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Spain’s current slowdown: Reduced real estate and financial risks
The Spanish economy is entering a period of slower growth compared to the rate of expansion experienced in recent years. Nevertheless, close analysis shows that growth in credit and real estate risks is not accompanying this economic slowdown, with both types of risks having eased considerably since 2009.
Abstract: In its World Economic Outlook report in October 2019, the IMF noted a considerable slowdown in the eurozone, with growth in Spain expected to ease to 1.8% in 2020. While there is no indication that a recession is looming, emerging economic dynamics suggest credit and real estate risks should be watched closely. Typically, growth in both these risks has accompanied financial crises in Spain. For example, the estimated probability of default in 1977 and 2009 was 20% and 13.8%, respectively, while the correction in house prices from peak levels stood at 33.3% and 45% for both those years. Interestingly, contemporary data show moderate price level growth in Spanish real estate compared to the run-up to the recent financial crisis, suggesting the real estate market does not pose a risk of amplification in the face of the anticipated cyclical slowdown of the Spanish economy. Furthermore, lending to both businesses and households has remained timid since 2017. Still, concerns have focused on Spain’s public debt, which is equivalent to 98% of GDP. Taken together, these data suggest Spain is headed for a soft landing alongside that of the global economy.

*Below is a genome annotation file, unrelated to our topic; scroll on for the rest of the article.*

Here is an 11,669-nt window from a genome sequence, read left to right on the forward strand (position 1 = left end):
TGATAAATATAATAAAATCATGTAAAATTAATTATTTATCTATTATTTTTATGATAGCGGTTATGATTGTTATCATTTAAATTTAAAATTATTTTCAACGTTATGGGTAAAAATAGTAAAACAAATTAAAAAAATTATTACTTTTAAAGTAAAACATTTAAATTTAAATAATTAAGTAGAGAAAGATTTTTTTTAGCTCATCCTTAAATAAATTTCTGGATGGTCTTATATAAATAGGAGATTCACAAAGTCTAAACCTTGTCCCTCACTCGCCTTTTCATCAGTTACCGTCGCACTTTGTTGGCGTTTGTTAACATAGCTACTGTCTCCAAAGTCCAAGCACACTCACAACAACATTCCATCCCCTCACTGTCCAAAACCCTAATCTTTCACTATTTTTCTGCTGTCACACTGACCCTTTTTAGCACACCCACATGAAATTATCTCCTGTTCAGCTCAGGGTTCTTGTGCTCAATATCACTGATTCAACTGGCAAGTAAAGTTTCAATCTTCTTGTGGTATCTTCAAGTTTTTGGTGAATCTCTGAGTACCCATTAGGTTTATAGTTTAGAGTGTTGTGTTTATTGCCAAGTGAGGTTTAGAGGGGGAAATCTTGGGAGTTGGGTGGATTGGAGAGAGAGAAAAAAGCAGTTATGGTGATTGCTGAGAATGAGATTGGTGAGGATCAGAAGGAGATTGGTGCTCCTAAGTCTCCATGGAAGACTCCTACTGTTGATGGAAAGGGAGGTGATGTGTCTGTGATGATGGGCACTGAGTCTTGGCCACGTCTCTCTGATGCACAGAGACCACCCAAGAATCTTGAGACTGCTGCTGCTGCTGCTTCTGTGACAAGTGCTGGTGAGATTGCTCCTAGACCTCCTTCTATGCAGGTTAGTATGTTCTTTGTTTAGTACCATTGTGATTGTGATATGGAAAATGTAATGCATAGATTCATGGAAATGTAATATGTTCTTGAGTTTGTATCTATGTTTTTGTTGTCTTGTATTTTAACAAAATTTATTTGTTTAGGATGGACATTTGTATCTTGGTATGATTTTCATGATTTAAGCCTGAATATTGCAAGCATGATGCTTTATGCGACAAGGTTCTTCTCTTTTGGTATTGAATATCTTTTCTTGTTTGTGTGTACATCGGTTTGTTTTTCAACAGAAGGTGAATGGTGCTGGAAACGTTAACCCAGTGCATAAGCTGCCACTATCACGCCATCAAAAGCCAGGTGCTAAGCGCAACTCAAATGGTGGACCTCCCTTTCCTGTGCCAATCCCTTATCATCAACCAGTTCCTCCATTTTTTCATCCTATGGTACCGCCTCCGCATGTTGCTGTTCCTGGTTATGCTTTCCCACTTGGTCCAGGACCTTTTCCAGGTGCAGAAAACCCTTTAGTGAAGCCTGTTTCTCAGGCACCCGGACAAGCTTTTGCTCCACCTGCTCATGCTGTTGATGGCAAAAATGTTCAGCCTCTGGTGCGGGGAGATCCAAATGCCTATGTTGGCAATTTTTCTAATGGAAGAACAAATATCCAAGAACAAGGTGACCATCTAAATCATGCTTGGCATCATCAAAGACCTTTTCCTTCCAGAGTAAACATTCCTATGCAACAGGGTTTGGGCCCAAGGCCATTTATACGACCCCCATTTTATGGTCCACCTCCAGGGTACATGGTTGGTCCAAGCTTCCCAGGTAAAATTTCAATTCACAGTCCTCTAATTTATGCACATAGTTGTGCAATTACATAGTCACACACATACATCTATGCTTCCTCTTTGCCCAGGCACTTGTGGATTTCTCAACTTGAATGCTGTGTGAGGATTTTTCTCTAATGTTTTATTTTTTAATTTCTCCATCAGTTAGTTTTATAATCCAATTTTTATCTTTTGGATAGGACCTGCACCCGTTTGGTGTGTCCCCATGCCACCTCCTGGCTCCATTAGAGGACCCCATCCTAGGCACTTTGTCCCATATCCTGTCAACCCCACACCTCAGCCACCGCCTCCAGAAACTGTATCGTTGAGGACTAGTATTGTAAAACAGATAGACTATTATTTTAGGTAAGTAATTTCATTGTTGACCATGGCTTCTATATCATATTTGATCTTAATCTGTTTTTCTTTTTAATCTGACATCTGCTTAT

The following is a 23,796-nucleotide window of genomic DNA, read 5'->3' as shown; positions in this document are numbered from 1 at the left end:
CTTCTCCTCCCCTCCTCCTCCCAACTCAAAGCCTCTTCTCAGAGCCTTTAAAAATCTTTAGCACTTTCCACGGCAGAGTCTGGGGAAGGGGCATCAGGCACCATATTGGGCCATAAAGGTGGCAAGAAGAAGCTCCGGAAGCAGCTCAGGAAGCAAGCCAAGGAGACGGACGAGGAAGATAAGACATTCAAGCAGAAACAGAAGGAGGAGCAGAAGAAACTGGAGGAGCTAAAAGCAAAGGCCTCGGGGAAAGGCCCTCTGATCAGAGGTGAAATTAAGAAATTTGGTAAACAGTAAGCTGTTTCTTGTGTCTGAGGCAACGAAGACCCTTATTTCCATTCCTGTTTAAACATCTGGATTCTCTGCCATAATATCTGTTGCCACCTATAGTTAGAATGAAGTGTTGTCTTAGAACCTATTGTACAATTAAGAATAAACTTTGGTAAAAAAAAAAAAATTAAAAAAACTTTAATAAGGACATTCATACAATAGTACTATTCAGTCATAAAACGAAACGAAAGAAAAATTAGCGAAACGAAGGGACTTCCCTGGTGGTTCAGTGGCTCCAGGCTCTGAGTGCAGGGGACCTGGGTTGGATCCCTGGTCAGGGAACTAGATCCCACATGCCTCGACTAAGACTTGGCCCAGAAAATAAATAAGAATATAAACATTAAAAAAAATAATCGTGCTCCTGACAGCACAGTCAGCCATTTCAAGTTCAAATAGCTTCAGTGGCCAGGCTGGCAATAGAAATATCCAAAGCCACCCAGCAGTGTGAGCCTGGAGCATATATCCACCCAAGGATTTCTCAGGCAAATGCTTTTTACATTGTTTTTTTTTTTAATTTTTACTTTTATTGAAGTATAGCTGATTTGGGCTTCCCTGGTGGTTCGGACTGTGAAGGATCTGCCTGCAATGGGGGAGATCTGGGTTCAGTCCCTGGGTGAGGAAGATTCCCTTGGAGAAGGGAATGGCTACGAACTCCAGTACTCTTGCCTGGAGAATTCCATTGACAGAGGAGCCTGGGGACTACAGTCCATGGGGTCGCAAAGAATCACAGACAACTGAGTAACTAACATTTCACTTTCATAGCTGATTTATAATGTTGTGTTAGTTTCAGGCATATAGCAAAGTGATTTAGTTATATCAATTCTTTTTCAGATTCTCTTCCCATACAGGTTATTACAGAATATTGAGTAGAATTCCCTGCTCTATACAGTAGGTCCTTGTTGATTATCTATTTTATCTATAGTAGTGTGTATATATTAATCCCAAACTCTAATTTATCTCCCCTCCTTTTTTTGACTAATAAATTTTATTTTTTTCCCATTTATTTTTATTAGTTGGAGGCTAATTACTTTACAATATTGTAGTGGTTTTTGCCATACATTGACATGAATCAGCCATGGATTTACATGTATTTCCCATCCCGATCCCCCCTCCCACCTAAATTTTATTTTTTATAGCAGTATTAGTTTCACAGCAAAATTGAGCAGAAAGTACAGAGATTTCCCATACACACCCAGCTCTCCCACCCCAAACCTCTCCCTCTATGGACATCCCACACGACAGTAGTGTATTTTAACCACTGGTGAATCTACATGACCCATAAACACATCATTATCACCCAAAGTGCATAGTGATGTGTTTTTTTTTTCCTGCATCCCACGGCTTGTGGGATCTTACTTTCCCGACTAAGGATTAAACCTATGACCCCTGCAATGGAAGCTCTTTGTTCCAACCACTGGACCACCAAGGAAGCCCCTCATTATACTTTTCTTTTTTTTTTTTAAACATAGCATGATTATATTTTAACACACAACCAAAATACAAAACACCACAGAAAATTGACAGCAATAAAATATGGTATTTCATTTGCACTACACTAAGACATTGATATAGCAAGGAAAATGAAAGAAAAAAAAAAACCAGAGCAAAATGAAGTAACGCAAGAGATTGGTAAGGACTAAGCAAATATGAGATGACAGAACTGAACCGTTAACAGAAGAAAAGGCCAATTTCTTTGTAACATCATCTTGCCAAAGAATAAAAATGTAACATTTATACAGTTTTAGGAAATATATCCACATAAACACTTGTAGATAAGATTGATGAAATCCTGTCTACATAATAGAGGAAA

In a global economic environment dominated by monetary flows and the memory of the recent financial crisis, any reference to terms such as “contraction” or “recession” sparks fear and weighs adversely on household and corporate expectations. However, semantic nuances are extraordinarily important in this context, both in interpreting the main global macroeconomic projections and predicting what could happen in each country. In the case of Spain, most of the estimates suggest a looming slowdown, without any signs, for the time being, of risks indicative of a contraction or recession. Nevertheless, slower growth with GDP headed to below 2% does raise a series of questions: How prepared is the economy for finding its way back to stronger growth? What pace of job creation can we expect to see with easing economic activity? And, above all, are there risks of a darker economic outlook or fresh crisis? Assuming the probability of the latter scenario materialising is very low, this paper outlines the financial and real estate conditions that have typically spurred episodes of intense financial instability (most notably the crises of 1977 and 2009), comparing them with those prevailing in Spain today. [1]
The IMF published its latest World Economic Outlook report on October 15th. It states that: “After slowing sharply in the last three quarters of 2018, the pace of global economic activity remains weak. Momentum in manufacturing activity, in particular, has weakened substantially, to levels not seen since the global financial crisis. Rising trade and geopolitical tensions have increased uncertainty about the future of the global trading system and international cooperation more generally, taking a toll on business confidence, investment decisions, and global trade. A notable shift toward increased monetary policy accommodation-through both action and communication-has cushioned the impact of these tensions on financial market sentiment and activity, while a generally resilient service sector has supported employment growth. That said, the outlook remains precarious.”